Lucy’s Chantress magic will make her the most powerful — and most hunted — girl in England.
“Sing, and the darkness will find you.” This warning has haunted fifteen-year-old Lucy ever since she was eight and shipwrecked on a lonely island. Lucy’s guardian, Norrie, has lots of rules, but the most important is that Lucy must never sing. Not ever. Now it is 1667, Lucy is fifteen, and on All Hallows’ Eve, Lucy hears a tantalizing melody on the wind. She can’t help but sing — and she is swept into darkness.
When she awakes in England, Lucy hears powerful men discussing Chantresses — women who can sing magic into the world. They are hunting her, but she escapes and finds sanctuary with the Invisible College, an organization plotting to overthrow the nefarious Lord Protector. The only person powerful enough to bring about his downfall is a Chantress. And Lucy is the last one in England.
Lucy struggles to master the song-spells and harness her power, but the Lord Protector is moving quickly. And her feelings for Nat, an Invisible College apprentice and scientist who deeply distrusts her magic, only add to her confusion…
Time is running out, and the fate of England hangs in the balance in this entrancing novel that is atmospheric and lyrical, dangerous and romantic.
Born in Philadelphia, Amy grew up in the Adirondack Mountains and later studied history at Williams College, the University of Wisconsin-Madison, and
Never take that stone off, Norrie had told me. It’s meant to protect you. But then Norrie had lied about my mother. Who was to say she hadn’t lied about this? There was only one way to find out. Yet my hand slowed as I reached for the pendant. Almost as long as I could remember, I had been following Norrie’s rules. The thought of breaking them – deliberately, perhaps irrevocably – made my heart pound.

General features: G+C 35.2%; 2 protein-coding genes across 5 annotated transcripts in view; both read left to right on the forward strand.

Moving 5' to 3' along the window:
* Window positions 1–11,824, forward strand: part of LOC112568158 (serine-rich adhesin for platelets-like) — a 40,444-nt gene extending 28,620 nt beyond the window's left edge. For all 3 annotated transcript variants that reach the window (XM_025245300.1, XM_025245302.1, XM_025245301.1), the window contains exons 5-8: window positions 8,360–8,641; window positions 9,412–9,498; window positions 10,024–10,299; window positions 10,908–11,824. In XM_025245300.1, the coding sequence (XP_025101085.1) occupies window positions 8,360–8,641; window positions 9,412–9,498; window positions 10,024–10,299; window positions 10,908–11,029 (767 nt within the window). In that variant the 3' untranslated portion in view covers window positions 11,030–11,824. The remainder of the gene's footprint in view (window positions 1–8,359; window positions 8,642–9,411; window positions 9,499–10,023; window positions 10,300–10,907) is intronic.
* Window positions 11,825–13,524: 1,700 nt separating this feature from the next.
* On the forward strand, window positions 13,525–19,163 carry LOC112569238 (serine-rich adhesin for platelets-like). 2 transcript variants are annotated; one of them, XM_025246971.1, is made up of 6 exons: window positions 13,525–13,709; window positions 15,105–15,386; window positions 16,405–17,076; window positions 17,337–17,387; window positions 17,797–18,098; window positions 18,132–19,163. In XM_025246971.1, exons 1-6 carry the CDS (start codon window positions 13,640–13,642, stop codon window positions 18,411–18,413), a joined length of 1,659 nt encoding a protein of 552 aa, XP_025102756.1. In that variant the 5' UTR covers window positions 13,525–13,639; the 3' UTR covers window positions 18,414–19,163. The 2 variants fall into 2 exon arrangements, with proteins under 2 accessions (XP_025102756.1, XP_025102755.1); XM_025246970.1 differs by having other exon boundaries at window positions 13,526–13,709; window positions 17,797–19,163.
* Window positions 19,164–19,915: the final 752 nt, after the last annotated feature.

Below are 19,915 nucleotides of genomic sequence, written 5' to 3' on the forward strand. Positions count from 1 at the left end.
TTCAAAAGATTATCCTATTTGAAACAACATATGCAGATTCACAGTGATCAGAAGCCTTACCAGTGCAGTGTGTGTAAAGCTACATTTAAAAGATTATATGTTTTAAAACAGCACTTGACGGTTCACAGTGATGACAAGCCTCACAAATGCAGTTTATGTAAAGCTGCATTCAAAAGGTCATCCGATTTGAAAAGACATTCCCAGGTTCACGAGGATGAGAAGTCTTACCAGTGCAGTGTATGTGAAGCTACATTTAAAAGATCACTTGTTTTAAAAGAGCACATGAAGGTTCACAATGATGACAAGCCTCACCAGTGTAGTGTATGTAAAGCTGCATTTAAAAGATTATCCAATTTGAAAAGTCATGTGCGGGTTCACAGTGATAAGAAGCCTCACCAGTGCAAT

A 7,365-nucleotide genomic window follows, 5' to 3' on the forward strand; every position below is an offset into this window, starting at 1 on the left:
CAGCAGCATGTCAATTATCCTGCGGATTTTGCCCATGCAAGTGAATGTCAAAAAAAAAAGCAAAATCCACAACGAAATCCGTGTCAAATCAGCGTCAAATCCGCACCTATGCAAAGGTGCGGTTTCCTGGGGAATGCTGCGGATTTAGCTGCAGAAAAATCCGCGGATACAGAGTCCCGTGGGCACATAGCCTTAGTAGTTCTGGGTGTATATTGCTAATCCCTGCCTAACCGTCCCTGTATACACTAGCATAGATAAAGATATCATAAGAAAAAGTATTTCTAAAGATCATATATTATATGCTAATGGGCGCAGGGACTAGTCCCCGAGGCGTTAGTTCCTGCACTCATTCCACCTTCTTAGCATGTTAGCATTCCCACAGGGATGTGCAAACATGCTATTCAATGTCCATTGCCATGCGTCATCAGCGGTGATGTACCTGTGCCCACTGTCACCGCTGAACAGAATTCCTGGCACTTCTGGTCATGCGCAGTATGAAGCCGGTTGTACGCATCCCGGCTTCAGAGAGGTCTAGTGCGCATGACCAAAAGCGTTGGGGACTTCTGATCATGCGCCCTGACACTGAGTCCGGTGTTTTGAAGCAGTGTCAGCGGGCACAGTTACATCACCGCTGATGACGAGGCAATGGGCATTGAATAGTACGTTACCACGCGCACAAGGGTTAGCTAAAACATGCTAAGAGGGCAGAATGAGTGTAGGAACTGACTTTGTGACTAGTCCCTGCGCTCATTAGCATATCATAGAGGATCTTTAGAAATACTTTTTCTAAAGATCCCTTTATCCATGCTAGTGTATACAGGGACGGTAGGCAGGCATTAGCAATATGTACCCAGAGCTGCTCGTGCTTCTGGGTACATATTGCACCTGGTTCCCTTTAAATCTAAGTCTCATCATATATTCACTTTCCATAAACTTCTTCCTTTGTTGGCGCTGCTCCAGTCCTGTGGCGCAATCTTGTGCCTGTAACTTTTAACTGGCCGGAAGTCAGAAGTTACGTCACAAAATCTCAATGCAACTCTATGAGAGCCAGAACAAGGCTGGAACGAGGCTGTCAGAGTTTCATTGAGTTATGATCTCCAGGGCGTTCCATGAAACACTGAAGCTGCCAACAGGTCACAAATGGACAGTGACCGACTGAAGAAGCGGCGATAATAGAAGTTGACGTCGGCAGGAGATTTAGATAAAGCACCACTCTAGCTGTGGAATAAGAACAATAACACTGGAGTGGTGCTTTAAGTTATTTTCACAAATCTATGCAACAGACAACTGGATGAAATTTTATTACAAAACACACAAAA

The wind howled at the cracks in the window, making the candle dance. My mother’s letter fluttered in my hand, and I thought I caught a whisper of a tune. This is it. This is your chance to go home. Be bold, and take it.
I grasped the chain and pulled it over my head. The moment the stone was off, the songs came for me – hundreds of them, humming like bees, flickering like firelight, crossing like shadows. And the strangest one was the wild tune I’d heard in the garden. This time, however, it went on and on. It spoke of the sea and of home and of times long past. It tugged at my heart and my throat and my lips. Sing me, it said.
And I did.
I had no idea what the words were, or what phrase came next. But I did not care. A dizzying sense of freedom flooded over me. All I wanted to do was give voice to the notes that came to me, one after another, in an endless stream of sound. We climbed together, strong and sure, rising ever higher. I felt as if I were flying.
Sing and the darkness will find you. Norrie’s warning rang out in my mind. But it seemed to come from somewhere far away, somewhere very much farther than the music itself.
I hardly even noticed when Norrie herself banged the door open. With a horrified cry, she bounded forward and clutched my wrist, the net of seaweed dripping in her hand. “Lucy! No!”
But already the wind was rising. It swirled through the room, midnight black, and caught us both in its grasp. As the candle went out, the song rose to a shriek, and everything around us vanished.